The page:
iPhone 5S review

Faster, new camera and a clever fingerprint reader. But is it enough of an upgrade?

iPhone 5S review
A phone that's so much more than a iterative update

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Apple has imbued the new iPhone 5S with not one, but two, chips that will help it become one of the most powerful phones on the market.

It's almost insane to think of the power running under the hood here, and there's no doubt that it's given things a real performance boost – with a lot, lot more potential to come down the road.

A7 Chip

The new A7 chip from Apple is an interesting concept: not only does it bring a huge boost in power, but it's now been turbo-charged to a 64-bit CPU.

To most people that label will mean nothing more than wondering whether this means their phone is as powerful as a Nintendo 64 – in reality, it's actually a pretty important move for the company.

iPhone 5S review

Simply put, a 64-bit chip allows for more powerful processing, a greater amount of power to be plugged through the phone for most tasks and will tolerate a greater amount of RAM in the future too.

The thing is, it doesn't really mean much to the consumer right now. There are some noticeable elements that take advantage, with the camera much faster and able to handle so much smoothly, and we're willing to bet the Touch ID sensor is going to need a hefty whack of power to enable such tight security on the phone.

Beyond that though you're not going to notice much in the way of an improved experience, and that's not because this phone is slow, it's because the iPhone is already a slick and fast beast. Almost since the iPhone 4 have we not seen much in the way of slowdown from Apple's handsets, and this is no different. In fact, in side by side comparisons, the iPhone 5S is actually a touch slower than the iPhone 5 for general use, thanks to iOS 7 relying more on animations to move between apps.

This doesn't mean it feels slower, it just has a really different feel to the way you navigate through the phone.

So there are two things to note when thinking about the A7 chip: one, Apple is able to talk about a chip that's one of the most powerful around, which is something its rivals have been doing for a while now with no need. But like the quad core phones of today, there's not a lot of point in a 64-bit chip right now.

That doesn't mean it's a pointless move from Apple, and this leads us to our second point: Apple is getting its iPhone range ready for the next generation of devices. Ones that will allow developers to create apps across all Apple devices, thanks to the iPhones now packing 'desktop class architecture'.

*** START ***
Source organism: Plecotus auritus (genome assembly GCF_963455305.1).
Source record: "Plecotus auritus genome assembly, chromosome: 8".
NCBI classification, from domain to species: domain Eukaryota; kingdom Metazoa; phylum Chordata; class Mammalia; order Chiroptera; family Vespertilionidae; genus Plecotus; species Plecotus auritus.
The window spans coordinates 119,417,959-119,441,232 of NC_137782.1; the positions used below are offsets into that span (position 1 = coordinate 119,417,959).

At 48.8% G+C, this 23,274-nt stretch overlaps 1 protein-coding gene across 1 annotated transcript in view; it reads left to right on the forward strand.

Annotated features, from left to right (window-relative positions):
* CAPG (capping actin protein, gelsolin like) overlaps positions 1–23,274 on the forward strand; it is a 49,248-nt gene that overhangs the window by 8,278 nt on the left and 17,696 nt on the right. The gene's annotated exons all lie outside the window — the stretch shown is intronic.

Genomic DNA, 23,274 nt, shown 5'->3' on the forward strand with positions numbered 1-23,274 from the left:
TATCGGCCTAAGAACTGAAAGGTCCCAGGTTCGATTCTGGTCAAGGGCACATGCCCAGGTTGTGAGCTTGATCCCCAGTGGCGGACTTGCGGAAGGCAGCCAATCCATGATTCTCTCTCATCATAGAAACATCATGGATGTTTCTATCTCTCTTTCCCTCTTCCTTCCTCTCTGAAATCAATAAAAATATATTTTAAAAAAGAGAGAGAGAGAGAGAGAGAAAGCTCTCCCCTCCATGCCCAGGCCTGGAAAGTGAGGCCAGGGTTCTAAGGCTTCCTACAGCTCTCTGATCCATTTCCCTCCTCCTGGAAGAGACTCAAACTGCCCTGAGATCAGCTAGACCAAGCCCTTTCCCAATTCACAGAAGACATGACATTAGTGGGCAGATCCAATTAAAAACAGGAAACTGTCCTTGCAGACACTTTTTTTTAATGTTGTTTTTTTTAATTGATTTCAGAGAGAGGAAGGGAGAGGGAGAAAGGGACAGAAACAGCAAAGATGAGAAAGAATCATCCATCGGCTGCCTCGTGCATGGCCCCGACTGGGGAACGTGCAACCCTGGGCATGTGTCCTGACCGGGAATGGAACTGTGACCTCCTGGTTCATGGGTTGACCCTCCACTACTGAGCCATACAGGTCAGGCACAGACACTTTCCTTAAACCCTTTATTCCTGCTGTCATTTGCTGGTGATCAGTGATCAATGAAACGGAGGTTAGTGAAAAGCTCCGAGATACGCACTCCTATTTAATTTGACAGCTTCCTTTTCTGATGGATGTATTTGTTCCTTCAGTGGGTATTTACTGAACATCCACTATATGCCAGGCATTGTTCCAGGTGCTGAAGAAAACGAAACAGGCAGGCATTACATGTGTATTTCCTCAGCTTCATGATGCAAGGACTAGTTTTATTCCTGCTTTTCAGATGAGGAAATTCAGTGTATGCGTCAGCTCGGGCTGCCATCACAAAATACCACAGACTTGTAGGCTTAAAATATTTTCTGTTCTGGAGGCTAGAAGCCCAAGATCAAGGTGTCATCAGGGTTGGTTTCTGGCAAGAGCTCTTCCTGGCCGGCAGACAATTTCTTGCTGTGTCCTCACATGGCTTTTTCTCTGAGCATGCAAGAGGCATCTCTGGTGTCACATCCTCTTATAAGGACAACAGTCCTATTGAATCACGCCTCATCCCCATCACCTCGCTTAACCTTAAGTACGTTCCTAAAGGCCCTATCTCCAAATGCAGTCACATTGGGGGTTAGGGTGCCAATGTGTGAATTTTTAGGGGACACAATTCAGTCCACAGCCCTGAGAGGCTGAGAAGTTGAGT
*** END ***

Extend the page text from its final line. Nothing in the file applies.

But what does it all mean for you, the consumer? Well, put simply, it's Apple taking its CPU seriously, giving the customer more power than they could ever possibly need at the moment without compromising too much on battery life.

It's pretty hard to see how that could be a negative, despite some claiming that this is nothing but a marketing exercise. It's not, it's Apple future proofing itself, allowing its phones to add in new layers of security and providing developers with the tools to make even better apps.

iPhone 5S review

However, those apps will be larger and could create a greater drain on battery life should they get more intensive – however, that's for Apple and the developers to thrash out, and there's no reason to think that there won't be greater efficiencies clawed back through the improved OS integration.

In short: bigger, faster and better to give the most slick iPhone experience yet. This is Apple sticking it to the quad-core brigade.


There's another cheeky little chip under the hood that sits alongside the A7 main unit: the M7 chip, which is there to make the iPhone 5S into a rival to the likes of the Nike Fuelband and the Jawbone Up.

It allows the main CPU to snooze while it tracks the motion of the phone, through the accelerometer, gyrometer and compass.

This means that it will know when you're jogging or when you're in the car, and can take that information and store it without needing to drain the battery by having the main CPU chugging away.

It can even retrofit the data to apps that you download at a later date, meaning any M7-enabled app that uses the new CoreMotion API will be able to give you information on recent training.

It will also seamlessly slip from walking to driving navigation on Apple Maps, which is a nifty extra, taking another hassle out of life, and especially useful for keeping drivers safe behind the wheel.

We're yet to see the benefit of what's on offer here with the M7 chip, but Apple is going to get more and more involved in the fitness part of the smartphone world, and this is a major play towards that.

Gareth Beavis
Formerly Global Editor in Chief

Gareth has been part of the consumer technology world in a career spanning three decades. He started life as a staff writer on the fledgling TechRadar, and has grown with the site (primarily as phones, tablets and wearables editor) until becoming Global Editor in Chief in 2018. Gareth has written over 4,000 articles for TechRadar, has contributed expert insight to a number of other publications, chaired panels on zeitgeist technologies, presented at the Gadget Show Live as well as representing the brand on TV and radio for multiple channels including Sky, BBC, ITV and Al-Jazeera. Passionate about fitness, he can bore anyone rigid about stress management, sleep tracking, heart rate variance as well as bemoaning something about the latest iPhone, Galaxy or OLED TV.